Using this “tandem” spread is a great way to open up a dialog about a relationship. Of course, both parties have to be open to doing this, and this really only works well when the problems in the relationship have not become so sour that an honest, respectful dialog is no longer possible. In fact, the best time to use this spread is before serious problems crop up — sort of like using it as preventative medicine.

Finally, I have posted a Seven-card relationship spread for readings that can show you how to improve your relationship, whether that means solving the problems in one or just making a good one better.


[1] This, and many other valuable spreads, are explained and illustrated using sample readings in my book, Tarot: Get the Whole Story.

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3 Comments
  1. Davina permalink

    Thanks for showing these James. I have just done another 2 day festival here in NZ, where I offered readings from my particular stall. I would say approximately 40% of requesters have no issue they want to look at, so it is a general reading. However at least 40% want relationships to be looked at. And you are right – they fall into the two distinct camps of “I haven’t got a relationship but want one, what is coming up?” or “I am not happy in my relationship”.

    I swear with the former they think I can wave the magic wand, and in a week’s time their own vision of George Clooney will walk in and sweep them off their feet. Like you, I see how important it is to look at their own dynamics and how that may or may not be influencing the fact they are single at the time of the reading. I still get disappointments shown when I cannot give them an exact day when they will find Mr / Miss Right, or give other indications of outcomes, but I just can’t do that. Most just want to know “when” – they are not interested in looking at the “how” and what they need to perhaps address or change within themselves. “When” to them comes with a date attached to it. 🙂 Whereas I tend to see “when” as being when they have perhaps understood what they want and what they need to do to bring about change in their circumstances.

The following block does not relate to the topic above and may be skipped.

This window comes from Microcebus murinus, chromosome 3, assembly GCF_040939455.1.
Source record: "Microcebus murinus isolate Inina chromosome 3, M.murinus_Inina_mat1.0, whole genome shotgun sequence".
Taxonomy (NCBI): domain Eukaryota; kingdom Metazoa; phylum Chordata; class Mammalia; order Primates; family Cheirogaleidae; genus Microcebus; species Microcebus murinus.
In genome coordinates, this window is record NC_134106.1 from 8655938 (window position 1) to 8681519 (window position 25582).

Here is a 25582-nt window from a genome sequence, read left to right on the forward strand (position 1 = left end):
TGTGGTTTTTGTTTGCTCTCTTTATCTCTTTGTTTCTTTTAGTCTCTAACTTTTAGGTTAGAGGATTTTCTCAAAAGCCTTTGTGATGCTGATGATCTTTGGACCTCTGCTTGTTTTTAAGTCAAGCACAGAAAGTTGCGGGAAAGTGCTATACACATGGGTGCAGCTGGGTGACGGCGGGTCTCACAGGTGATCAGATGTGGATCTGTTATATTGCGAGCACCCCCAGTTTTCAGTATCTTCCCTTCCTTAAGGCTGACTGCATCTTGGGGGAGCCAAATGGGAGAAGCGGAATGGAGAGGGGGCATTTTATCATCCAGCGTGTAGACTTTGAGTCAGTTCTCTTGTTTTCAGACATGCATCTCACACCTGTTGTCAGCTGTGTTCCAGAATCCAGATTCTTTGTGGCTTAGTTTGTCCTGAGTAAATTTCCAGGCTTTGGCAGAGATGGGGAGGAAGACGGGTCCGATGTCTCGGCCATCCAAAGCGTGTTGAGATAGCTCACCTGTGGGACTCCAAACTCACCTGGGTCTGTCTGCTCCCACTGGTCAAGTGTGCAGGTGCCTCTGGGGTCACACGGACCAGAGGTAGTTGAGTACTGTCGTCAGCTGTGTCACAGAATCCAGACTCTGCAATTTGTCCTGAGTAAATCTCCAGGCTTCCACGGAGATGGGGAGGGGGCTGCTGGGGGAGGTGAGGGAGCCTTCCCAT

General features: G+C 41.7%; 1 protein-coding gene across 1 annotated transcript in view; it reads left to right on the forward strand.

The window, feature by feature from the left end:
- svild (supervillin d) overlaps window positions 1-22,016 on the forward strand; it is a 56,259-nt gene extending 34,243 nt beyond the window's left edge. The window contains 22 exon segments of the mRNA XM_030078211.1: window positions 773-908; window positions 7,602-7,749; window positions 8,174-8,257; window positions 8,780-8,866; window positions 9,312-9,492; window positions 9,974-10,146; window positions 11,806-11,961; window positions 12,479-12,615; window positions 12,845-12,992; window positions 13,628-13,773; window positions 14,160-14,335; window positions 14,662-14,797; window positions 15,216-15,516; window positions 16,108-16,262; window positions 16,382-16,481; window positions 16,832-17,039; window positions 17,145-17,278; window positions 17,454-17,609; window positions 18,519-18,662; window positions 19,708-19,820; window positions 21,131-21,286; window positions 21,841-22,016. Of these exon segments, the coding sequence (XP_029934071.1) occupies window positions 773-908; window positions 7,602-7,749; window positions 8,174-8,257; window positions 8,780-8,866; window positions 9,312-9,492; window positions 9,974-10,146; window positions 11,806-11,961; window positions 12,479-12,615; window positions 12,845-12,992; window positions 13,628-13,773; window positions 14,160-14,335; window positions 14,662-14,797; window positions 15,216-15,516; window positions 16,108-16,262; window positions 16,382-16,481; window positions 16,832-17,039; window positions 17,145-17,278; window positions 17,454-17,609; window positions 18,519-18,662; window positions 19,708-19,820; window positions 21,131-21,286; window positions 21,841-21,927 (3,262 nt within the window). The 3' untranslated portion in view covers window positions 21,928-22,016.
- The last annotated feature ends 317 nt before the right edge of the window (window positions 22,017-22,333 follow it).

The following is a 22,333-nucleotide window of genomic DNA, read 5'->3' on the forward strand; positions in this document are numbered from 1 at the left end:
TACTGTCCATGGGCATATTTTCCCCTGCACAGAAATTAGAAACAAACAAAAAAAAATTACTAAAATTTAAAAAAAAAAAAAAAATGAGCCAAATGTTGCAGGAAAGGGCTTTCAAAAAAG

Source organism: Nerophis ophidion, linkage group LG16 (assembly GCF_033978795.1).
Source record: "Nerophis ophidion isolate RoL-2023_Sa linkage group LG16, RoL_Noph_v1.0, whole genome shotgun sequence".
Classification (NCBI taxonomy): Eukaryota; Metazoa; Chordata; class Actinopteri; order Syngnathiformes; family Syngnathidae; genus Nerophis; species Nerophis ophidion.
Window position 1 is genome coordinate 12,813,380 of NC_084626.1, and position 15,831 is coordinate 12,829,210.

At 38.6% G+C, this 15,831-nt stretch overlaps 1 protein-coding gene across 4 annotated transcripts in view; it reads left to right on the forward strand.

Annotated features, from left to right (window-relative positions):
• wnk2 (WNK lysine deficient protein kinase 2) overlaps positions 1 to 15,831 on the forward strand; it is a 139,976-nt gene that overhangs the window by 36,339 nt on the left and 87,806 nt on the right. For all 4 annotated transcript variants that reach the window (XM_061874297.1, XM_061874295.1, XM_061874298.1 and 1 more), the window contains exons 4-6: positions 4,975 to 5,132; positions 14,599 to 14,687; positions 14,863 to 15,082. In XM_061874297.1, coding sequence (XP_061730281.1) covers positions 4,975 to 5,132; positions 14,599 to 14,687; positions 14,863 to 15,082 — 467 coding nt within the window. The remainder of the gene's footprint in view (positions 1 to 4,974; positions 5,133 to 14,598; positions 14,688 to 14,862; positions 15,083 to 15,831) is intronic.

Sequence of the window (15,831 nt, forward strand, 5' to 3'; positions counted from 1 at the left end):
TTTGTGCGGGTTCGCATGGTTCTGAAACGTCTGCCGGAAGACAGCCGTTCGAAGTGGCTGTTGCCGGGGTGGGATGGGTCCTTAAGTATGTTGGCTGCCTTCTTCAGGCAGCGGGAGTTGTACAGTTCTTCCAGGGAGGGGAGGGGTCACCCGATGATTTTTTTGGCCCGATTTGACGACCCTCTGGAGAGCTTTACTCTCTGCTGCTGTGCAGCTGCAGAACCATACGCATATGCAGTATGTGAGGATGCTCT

What I like about this 5 card spread is that it is empowering and can be used for both sides of the coin so to speak. I usually use cards to look at previous experiences to see what has been learned from them. Quite often it shows patterns being repeated, so a cycle needs to be broken. This can definitely be shown in the first card position and is quite key really.

    I would recommend this spread for sure. Maybe from that point it can lead to further investigation but in its own right it can help the receiver self-reflect in a way they may not have done prior to the reading.

    • Thanks for your comments, Davina
      I think that asking “when” (instead of “how”) indicates a vain hope that they don’t have to do anything to make a change in their life. And that’s unfortunate because it’s pretty darn rare that all someone needs to do is sit back and wait for a positive change.
      As for actually addressing the “when” question (because people really do want to know that!), I tell them that the Tarot isn’t like a clock or a calendar; it’s like a map. And so one thing I sometimes do is pull cards until I get to one that indicates their outcome and then I explain the preceding cards as being signposts that have to be passed before they can get to that outcome.

  2. Hi James,

    I really like your description of the Tarot as a map rather than a clock! I shall definitely be using that tip. I always tend to rephrase “when” questions in any case to try to make them more empowering, so these spreads look great as options to offer.

    Thanks,
    Chloë